I have been following Aidan’s Twitter account, @plashingvole, for some time and hold him responsible for many hours spent getting riled up about academic injustices and disappearing down rabbit holes of interesting (if, strictly speaking, tangential) links to thought-provoking content on his blog and all over the web. He is great at Twitter and has a bigger-than-ours following of his own so we were really pleased that he offered to support the @wethehumanities project with a week’s curation. His introductory post feels like a call to arms and I for one am really looking forward to what he does with his week.
How do I sustain the excellent work of my illustrious predecessors here at We The Humanities? I intend to use my week to highlight and even promote the work done across the country (and the world), unseen and unheralded, to enrich the lives of citizens everywhere. From the symbolic crochet done by Fukushima survivors to the outreach work of theatre companies like Borderlines in Stoke-on-Trent, I want to emphasise the role of culture in restoring dignity and worth to communities battered by weather, real or political.
I’m going to talk about the role of art – and its absence – in the lives of the excluded, and why professionals in the field of humanities have a moral duty. I work partly on novels by miners, the unemployed and the excluded, particularly from the 1930s, an era which seems to be more and more familiar as the economy declines and inequality increases. Like JB Priestley in English Journey, I too understand why miners should have champagne and pianos, theatres and racecourses. There are too many organisations and people out there speaking for and about the excluded: the poor, the unemployed, ethnic minorities and the provincial. This week, I plan to highlight what they’re doing for themselves out of sight of authority, and what we in the humanities are doing alongside them.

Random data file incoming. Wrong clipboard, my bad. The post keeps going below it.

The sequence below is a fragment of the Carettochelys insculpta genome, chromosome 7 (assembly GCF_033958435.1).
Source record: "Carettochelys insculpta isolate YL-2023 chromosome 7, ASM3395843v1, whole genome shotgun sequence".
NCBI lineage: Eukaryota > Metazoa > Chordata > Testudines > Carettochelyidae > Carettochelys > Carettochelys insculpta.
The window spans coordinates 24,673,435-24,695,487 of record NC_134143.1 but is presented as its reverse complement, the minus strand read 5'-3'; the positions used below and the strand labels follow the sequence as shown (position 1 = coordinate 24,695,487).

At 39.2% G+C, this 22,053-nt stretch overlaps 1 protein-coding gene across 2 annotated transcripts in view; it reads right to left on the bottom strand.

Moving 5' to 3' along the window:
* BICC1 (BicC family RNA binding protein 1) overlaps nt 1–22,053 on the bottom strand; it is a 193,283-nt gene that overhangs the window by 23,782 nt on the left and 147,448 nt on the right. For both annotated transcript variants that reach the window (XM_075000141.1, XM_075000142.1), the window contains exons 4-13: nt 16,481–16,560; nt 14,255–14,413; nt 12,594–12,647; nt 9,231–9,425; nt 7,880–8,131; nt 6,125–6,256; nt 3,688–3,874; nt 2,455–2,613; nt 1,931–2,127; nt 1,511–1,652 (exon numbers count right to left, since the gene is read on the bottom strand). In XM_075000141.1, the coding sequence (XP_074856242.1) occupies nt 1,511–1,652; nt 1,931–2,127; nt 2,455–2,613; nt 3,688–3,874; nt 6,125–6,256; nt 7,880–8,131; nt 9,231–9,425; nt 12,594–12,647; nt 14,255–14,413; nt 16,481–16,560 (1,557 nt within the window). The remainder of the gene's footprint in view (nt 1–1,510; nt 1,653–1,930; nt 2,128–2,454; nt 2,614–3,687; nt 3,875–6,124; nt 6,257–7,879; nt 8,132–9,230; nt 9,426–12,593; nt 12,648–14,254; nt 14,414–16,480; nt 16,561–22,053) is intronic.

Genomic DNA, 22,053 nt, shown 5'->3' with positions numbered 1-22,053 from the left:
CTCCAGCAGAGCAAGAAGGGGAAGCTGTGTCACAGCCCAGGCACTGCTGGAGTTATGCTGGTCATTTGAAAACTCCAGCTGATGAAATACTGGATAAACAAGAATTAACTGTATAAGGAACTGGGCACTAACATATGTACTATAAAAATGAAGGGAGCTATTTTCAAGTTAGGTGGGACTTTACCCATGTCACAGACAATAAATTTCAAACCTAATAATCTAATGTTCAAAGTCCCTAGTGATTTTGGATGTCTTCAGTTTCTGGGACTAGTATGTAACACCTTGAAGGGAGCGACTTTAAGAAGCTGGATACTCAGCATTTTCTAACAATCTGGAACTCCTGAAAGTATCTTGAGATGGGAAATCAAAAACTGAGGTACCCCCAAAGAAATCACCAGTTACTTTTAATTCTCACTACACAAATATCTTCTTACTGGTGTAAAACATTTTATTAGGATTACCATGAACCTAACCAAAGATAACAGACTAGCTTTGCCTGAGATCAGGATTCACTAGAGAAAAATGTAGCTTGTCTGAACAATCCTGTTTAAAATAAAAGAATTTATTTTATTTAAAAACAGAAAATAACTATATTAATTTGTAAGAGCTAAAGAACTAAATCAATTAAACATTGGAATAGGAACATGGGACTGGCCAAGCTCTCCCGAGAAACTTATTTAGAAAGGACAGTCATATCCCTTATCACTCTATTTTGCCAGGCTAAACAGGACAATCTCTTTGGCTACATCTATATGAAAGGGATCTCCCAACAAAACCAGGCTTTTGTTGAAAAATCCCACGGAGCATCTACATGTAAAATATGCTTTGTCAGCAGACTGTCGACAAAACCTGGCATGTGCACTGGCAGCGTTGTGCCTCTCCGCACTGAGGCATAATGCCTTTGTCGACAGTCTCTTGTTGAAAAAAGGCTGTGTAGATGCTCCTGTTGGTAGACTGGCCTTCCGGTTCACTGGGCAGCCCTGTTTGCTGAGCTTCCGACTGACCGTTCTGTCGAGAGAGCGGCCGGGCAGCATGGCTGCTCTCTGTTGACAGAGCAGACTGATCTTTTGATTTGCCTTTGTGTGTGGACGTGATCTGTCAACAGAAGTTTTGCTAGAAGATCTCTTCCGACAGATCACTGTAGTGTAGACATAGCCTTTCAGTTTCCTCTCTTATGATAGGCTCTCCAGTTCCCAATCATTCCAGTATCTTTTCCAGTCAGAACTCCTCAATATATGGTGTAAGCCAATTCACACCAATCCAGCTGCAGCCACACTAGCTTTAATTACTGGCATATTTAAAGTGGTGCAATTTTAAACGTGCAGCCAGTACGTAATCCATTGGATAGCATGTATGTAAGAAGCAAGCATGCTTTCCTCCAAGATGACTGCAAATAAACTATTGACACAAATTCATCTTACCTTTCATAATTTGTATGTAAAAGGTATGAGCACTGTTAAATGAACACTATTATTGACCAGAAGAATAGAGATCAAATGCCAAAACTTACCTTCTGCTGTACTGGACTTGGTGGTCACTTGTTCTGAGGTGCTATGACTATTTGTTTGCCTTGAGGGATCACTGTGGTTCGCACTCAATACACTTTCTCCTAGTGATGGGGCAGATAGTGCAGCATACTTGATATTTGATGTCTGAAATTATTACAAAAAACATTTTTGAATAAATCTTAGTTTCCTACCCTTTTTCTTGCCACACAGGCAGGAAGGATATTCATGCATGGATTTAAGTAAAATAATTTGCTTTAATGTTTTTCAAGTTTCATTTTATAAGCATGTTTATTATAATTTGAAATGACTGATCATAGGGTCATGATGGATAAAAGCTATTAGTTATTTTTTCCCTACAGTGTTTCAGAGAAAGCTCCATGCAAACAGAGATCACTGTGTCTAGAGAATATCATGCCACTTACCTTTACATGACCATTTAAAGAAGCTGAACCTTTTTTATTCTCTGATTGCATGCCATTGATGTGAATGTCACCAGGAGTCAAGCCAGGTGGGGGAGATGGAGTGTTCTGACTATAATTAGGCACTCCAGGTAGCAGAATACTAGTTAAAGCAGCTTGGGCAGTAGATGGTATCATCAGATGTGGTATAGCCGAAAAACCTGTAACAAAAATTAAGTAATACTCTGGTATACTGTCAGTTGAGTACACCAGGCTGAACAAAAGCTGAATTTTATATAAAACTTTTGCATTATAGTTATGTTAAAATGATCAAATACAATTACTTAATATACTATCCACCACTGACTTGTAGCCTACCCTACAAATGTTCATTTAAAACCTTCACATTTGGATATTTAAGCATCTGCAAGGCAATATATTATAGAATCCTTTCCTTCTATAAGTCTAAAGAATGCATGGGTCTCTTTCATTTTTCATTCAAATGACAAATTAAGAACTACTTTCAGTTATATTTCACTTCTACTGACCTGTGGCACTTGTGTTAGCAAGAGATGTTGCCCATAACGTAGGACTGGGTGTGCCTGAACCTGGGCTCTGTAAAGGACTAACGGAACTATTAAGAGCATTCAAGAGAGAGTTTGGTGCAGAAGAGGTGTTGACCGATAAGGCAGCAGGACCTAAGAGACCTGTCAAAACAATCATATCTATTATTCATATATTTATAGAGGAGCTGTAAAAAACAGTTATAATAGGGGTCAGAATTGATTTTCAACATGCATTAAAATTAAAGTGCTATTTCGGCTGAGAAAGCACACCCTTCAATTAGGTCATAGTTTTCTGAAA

My day job is working as an academic at the University of Wolverhampton. Half my job is in the English department, while the other half is in Media and Cultural Studies. I teach a range of periods and texts, from Ben Jonson to The Grapes of Wrath to Eimear McBride’s stunning new novel A Girl Is a Half-Formed Thing, and on the media side proudly apply cutting edge theory to texts often looked down upon by the snootier commentators around: I’m sure that I’ll find room to discuss the impending closure of BBC3 and the gradual exclusion of young people from the cultural landscape.
I’m always looking for texts which tell previously untold stories by bright new voices, and I’ll devote some of this week to loudly singing their praises. It’s great working at a university like mine. Our students are almost all local, working-class and from families with little previous engagement with higher education. Embedded in the community, we take great pride in promoting social and economic empowerment through knowledge and intellectual endeavour. In an era of STEM and political contempt for the humanities, it’s more important than ever to stress the cultural and social importance of the humanities. Like Louise before me, the work of groups like Arts Emergency is both sadly necessary and admirable.
Hopefully I’ll entertain you with a selection of the weird and wonderful in the coming week – and also give you plenty to think about.